Although thought of as a commodity, there have long been discrete markets within the soybean complex. Explicitly, this would include markets and premiums for non-GM or organic soybeans and, more recently, for soybeans with novel fatty acid profiles, namely high-oleic. While these premiums have been clear and publicized there have also long been implicit “markets”, where growers may be rewarded or penalized, often unknowingly, on characteristics that might prevail in their geography – protein concentration being a good example of this.
There are a number of reasons to believe that this decommoditization of soybeans has just begun. At a minimum, climate change and deforestation protocols will place greater emphasis on the provenance of soybeans going forward. Beyond the requirements of governments and NGOs, a more “discerning” customer base will expect more transparency in terms of where their food comes from.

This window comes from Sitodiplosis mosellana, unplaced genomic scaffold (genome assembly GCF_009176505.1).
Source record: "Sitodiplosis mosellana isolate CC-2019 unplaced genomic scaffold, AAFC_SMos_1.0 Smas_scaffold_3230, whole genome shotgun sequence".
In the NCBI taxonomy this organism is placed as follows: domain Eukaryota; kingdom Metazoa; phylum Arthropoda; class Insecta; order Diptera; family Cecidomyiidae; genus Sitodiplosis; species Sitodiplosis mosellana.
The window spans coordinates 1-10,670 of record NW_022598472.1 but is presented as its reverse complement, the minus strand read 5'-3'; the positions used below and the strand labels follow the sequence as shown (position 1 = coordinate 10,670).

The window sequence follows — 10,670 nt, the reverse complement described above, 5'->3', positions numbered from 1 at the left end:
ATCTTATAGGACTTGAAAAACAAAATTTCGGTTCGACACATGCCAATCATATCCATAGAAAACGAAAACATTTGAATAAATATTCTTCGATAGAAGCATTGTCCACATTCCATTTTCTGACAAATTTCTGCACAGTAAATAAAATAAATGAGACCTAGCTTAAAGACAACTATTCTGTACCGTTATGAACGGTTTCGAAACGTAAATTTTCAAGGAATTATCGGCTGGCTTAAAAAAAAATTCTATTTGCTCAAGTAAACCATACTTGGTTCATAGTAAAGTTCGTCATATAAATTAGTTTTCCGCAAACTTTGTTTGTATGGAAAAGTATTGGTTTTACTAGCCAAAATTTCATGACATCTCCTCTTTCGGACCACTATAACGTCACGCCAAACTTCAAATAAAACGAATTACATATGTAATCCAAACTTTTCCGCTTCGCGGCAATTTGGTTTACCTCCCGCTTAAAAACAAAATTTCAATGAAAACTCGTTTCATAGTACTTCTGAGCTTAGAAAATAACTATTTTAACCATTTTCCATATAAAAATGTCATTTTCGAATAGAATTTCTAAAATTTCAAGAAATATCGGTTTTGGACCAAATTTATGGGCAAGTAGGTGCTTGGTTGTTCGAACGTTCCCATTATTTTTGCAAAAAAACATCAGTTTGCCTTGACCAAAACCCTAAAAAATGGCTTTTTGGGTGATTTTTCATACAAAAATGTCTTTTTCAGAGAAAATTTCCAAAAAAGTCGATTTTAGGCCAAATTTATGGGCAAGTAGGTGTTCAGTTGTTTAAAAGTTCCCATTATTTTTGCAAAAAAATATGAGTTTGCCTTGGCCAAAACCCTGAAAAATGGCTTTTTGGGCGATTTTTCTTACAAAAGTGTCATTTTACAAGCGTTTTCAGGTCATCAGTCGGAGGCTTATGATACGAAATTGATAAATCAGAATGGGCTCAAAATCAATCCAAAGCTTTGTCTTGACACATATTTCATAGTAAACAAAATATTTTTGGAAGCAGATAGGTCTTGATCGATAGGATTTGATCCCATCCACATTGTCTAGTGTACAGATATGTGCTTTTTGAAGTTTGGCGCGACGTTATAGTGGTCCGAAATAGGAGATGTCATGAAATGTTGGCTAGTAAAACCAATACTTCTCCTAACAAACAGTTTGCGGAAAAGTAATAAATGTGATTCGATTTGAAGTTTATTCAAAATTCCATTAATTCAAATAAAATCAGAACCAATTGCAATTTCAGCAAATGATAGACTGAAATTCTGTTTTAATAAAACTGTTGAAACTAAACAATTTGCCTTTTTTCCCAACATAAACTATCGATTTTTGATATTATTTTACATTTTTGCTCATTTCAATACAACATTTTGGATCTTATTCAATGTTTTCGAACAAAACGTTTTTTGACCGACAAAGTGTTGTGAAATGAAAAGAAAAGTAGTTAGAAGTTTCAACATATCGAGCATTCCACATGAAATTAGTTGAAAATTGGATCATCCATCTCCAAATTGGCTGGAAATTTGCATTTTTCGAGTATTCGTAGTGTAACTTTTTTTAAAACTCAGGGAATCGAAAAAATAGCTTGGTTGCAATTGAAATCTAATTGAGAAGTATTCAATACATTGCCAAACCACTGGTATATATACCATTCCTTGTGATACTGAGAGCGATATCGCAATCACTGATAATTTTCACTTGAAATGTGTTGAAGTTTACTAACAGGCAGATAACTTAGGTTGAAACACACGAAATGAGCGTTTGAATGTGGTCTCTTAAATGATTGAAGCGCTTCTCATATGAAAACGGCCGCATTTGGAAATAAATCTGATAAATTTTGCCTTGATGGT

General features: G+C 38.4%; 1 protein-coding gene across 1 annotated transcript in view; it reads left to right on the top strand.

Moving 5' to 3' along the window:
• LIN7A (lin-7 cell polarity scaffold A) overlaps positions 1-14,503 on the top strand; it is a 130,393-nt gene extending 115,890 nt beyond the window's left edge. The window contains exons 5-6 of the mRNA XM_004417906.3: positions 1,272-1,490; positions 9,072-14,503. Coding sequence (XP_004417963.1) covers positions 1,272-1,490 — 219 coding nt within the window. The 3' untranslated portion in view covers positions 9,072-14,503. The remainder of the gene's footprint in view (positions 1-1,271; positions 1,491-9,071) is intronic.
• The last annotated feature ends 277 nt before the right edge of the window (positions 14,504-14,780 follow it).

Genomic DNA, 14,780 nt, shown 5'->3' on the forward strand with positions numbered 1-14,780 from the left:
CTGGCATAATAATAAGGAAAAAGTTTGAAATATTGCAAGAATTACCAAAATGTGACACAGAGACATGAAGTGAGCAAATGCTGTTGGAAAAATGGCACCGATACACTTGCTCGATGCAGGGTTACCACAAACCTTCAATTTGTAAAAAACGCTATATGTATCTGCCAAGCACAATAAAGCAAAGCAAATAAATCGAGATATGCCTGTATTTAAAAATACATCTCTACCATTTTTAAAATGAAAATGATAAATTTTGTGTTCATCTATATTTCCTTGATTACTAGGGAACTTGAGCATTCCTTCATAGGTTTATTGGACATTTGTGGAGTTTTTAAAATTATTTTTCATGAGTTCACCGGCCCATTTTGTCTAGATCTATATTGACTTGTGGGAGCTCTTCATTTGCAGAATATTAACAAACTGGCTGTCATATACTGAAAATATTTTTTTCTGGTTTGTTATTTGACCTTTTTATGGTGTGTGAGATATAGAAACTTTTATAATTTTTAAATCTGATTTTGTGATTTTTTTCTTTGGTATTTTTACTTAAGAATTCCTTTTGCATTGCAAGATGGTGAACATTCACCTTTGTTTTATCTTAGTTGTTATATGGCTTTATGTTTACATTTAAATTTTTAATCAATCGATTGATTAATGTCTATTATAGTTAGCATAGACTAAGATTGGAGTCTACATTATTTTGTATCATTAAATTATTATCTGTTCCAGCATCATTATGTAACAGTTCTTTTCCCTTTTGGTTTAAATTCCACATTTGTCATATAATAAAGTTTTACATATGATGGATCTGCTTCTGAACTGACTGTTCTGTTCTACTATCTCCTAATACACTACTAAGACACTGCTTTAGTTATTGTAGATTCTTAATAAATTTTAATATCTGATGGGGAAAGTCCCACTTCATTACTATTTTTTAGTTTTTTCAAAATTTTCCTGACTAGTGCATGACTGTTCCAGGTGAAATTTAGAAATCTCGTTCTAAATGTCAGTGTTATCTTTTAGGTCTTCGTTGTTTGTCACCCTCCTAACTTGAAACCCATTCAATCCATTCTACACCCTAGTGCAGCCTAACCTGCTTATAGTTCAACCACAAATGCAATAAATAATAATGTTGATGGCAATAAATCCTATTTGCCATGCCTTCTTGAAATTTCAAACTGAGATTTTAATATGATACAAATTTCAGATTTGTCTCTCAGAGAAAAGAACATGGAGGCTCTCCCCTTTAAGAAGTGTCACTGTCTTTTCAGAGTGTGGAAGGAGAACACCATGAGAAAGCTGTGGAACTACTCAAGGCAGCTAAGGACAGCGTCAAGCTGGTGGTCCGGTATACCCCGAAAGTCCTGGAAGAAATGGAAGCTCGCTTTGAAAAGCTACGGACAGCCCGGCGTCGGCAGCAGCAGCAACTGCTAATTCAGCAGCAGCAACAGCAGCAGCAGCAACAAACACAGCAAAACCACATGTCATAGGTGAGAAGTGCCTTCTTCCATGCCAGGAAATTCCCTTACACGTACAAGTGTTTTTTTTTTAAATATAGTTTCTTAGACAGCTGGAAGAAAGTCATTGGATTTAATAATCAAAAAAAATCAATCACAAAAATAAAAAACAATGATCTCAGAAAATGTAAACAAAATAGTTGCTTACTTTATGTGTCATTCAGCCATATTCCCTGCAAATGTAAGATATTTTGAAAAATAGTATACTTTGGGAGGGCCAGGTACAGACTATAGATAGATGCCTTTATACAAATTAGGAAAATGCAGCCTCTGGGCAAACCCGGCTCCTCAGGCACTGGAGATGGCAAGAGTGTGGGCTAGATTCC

Because of good soybean quality, short supply chains and proximity to our customers, North Carolina soybean growers stand to benefit from this development long term. In the near term, meanwhile, extremely high premiums for non-GM, organic soybeans in China, traded as No.1 Soybeans on the Dalian Commodity Exchange, have led to an influx of calls from overseas buyers looking for supply in the state.
To facilitate interactions between growers and buyers the NCSPA has created a “Marketplace” tab on its website. There, buyers can create profiles, outline quality and delivery specifications for soybeans sought while farmers can browse these listings and engage with buyers if they so choose.
Interested in engaging with buyers of specialty and commodity soybeans directly?
Register and view listings at: